In grad school, you tell those of us who were paying for it ourselves versus those going on Bank of Dad. The latter group were often skipping class and seldom read the work for that day’s lecture. The rest of us had read every page, watched the supplemental video, and were there with a list of questions!
It is a beautiful addiction we both have. Now, if only we could find patrons to help us maintain this “high” all the time!
Seems we have a trend here…if I could go to school for a living, I would do it. I love the process and I love learning. Just can’t seem to figure out how to get anyone to foot the bill for it…hmm. I am finding myself with an itch to go back again, but stuck in a holding pattern until we see what happens with my husband’s job search and whether he needs to go back. Many unanswered questions up in the air. In the meantime, I find ways to learn on my own because I think I would explode otherwise.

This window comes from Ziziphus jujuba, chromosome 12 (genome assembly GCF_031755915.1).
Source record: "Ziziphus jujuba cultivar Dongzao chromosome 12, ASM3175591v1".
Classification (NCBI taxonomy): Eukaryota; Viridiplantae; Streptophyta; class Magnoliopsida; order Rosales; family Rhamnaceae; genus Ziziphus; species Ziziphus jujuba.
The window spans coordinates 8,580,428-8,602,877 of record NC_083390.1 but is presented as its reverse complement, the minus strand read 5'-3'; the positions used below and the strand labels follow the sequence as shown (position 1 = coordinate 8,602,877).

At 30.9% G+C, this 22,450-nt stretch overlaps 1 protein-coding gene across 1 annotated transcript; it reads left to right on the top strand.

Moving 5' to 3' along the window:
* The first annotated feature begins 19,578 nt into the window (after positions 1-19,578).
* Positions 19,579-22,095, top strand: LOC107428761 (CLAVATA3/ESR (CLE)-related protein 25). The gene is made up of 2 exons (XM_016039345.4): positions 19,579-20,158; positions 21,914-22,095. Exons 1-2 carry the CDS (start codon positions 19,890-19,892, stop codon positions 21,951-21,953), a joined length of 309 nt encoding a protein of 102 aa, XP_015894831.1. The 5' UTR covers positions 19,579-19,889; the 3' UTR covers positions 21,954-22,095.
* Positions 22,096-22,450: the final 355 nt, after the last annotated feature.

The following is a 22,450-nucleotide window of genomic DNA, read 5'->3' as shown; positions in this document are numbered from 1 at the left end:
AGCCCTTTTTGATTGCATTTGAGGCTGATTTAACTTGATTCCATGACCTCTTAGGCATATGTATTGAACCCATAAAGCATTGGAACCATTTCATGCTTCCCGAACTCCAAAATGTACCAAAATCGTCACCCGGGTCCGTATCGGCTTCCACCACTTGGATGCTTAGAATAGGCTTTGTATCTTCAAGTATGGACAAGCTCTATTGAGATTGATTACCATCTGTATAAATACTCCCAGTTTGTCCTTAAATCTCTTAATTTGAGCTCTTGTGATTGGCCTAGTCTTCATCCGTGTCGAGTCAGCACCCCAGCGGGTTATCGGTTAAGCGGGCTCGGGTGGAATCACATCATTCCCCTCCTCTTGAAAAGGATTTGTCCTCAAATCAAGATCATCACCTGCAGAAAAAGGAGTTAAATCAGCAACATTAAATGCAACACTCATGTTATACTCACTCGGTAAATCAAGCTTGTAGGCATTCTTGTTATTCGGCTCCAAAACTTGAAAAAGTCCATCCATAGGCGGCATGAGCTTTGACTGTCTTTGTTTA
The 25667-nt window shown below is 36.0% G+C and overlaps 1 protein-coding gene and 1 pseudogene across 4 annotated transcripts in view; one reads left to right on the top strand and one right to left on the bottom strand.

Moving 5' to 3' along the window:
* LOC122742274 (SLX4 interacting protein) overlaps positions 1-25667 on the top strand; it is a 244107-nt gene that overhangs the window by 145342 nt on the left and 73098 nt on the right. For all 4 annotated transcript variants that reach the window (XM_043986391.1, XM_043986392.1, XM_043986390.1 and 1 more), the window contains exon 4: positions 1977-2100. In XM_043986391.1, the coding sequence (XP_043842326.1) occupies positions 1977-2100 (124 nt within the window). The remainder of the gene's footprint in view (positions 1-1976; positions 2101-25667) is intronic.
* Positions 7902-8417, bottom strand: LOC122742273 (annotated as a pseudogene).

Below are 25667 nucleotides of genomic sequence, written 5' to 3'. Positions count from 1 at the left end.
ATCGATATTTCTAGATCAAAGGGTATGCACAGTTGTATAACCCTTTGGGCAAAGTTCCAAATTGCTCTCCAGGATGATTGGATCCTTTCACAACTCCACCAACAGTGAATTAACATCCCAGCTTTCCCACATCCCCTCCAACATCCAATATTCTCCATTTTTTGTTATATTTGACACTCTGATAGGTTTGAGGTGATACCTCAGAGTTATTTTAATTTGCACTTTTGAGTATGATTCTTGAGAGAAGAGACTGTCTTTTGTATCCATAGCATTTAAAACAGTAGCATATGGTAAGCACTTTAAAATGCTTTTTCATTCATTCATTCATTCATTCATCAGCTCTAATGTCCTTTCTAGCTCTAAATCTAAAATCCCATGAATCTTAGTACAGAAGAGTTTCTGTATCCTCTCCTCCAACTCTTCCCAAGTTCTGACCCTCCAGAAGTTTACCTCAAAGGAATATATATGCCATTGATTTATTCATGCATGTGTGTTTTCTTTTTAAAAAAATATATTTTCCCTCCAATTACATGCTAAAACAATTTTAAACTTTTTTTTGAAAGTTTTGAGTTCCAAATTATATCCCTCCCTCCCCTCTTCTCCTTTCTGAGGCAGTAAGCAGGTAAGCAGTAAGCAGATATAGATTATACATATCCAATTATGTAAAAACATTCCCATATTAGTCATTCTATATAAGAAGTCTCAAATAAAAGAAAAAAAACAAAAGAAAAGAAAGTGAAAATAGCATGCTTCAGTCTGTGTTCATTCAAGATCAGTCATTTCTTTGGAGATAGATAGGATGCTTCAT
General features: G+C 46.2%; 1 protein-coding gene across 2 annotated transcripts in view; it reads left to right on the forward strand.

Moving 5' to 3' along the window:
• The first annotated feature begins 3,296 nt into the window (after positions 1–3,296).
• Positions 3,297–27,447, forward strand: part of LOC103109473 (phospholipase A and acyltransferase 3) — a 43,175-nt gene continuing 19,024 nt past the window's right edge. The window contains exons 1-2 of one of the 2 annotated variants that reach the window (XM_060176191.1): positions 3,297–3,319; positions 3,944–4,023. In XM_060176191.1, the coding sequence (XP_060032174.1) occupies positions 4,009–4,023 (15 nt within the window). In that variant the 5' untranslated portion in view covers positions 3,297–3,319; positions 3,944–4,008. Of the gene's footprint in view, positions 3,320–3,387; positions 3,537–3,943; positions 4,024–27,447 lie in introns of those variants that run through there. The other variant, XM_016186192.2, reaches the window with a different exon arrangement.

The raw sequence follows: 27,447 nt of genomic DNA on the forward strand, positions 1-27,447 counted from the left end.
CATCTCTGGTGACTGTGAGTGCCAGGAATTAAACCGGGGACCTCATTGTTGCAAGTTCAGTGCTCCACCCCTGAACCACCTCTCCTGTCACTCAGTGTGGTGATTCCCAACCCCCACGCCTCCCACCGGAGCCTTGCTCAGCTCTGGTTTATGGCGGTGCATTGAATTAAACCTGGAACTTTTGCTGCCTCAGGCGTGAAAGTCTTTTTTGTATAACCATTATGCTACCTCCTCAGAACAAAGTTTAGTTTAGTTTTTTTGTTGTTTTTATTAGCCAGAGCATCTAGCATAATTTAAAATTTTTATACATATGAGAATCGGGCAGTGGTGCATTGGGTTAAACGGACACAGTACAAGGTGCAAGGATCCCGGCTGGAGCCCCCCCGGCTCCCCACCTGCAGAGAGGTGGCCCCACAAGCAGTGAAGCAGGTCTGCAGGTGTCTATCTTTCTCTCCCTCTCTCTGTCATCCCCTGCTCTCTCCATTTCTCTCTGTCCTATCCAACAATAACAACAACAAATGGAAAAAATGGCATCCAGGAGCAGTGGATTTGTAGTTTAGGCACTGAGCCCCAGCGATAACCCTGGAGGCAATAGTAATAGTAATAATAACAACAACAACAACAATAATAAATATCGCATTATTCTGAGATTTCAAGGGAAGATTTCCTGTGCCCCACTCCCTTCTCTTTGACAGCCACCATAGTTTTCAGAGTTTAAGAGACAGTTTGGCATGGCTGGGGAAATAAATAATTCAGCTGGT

They probably don’t pay people to be full time students because too many people would take them up on it, leaving no one to actually do the work that needs to get done!
I fully understand your feeling that you would explode without learning. If my learning level becomes stagnant, I get really fussy and can’t settle down. I wish I was disciplined enough to do self-paced learning. I need the deadlines and the instructor to impress or it doesn’t work for me.
I loved being in school and thought I would make a career of it as a research professor, but then I decided not to for various reasons. Learning is still a passion of mine, but it has become an aspect of all the things I am interested in. I am constantly learning how to be a better parent, how to talk to my husband, how to be a good friend. I found that I enjoy this type of learning better than I loved academics.
I so envy your ability to do self-directed study. It takes timelines and the external validation of a grade to get me off my mental couch!